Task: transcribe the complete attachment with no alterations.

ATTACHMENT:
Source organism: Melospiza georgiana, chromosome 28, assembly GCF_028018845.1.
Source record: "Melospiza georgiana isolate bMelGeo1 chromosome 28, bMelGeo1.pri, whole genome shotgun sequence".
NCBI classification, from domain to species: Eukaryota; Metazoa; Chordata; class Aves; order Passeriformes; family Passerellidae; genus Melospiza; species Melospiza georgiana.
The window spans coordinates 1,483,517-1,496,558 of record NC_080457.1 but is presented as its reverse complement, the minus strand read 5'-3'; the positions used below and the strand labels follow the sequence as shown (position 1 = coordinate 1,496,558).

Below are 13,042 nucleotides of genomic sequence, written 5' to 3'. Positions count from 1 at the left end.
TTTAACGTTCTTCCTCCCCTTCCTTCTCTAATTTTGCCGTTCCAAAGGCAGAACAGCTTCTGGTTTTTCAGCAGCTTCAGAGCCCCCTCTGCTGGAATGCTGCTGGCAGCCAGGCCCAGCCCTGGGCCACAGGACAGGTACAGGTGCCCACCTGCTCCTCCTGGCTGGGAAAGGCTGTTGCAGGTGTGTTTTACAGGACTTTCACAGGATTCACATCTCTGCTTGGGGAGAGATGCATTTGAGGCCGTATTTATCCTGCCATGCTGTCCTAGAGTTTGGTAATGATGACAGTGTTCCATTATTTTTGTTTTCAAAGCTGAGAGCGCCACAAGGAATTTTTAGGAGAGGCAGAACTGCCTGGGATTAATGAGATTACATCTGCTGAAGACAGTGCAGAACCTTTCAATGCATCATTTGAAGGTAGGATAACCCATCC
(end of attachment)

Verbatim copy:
Source organism: Melospiza georgiana, chromosome 28, assembly GCF_028018845.1.
Source record: "Melospiza georgiana isolate bMelGeo1 chromosome 28, bMelGeo1.pri, whole genome shotgun sequence".
NCBI classification, from domain to species: Eukaryota; Metazoa; Chordata; class Aves; order Passeriformes; family Passerellidae; genus Melospiza; species Melospiza georgiana.
The window spans coordinates 1,483,517-1,496,558 of record NC_080457.1 but is presented as its reverse complement, the minus strand read 5'-3'; the positions used below and the strand labels follow the sequence as shown (position 1 = coordinate 1,496,558).

Below are 13,042 nucleotides of genomic sequence, written 5' to 3'. Positions count from 1 at the left end.
TTTAACGTTCTTCCTCCCCTTCCTTCTCTAATTTTGCCGTTCCAAAGGCAGAACAGCTTCTGGTTTTTCAGCAGCTTCAGAGCCCCCTCTGCTGGAATGCTGCTGGCAGCCAGGCCCAGCCCTGGGCCACAGGACAGGTACAGGTGCCCACCTGCTCCTCCTGGCTGGGAAAGGCTGTTGCAGGTGTGTTTTACAGGACTTTCACAGGATTCACATCTCTGCTTGGGGAGAGATGCATTTGAGGCCGTATTTATCCTGCCATGCTGTCCTAGAGTTTGGTAATGATGACAGTGTTCCATTATTTTTGTTTTCAAAGCTGAGAGCGCCACAAGGAATTTTTAGGAGAGGCAGAACTGCCTGGGATTAATGAGATTACATCTGCTGAAGACAGTGCAGAACCTTTCAATGCATCATTTGAAGGTAGGATAACCCATCC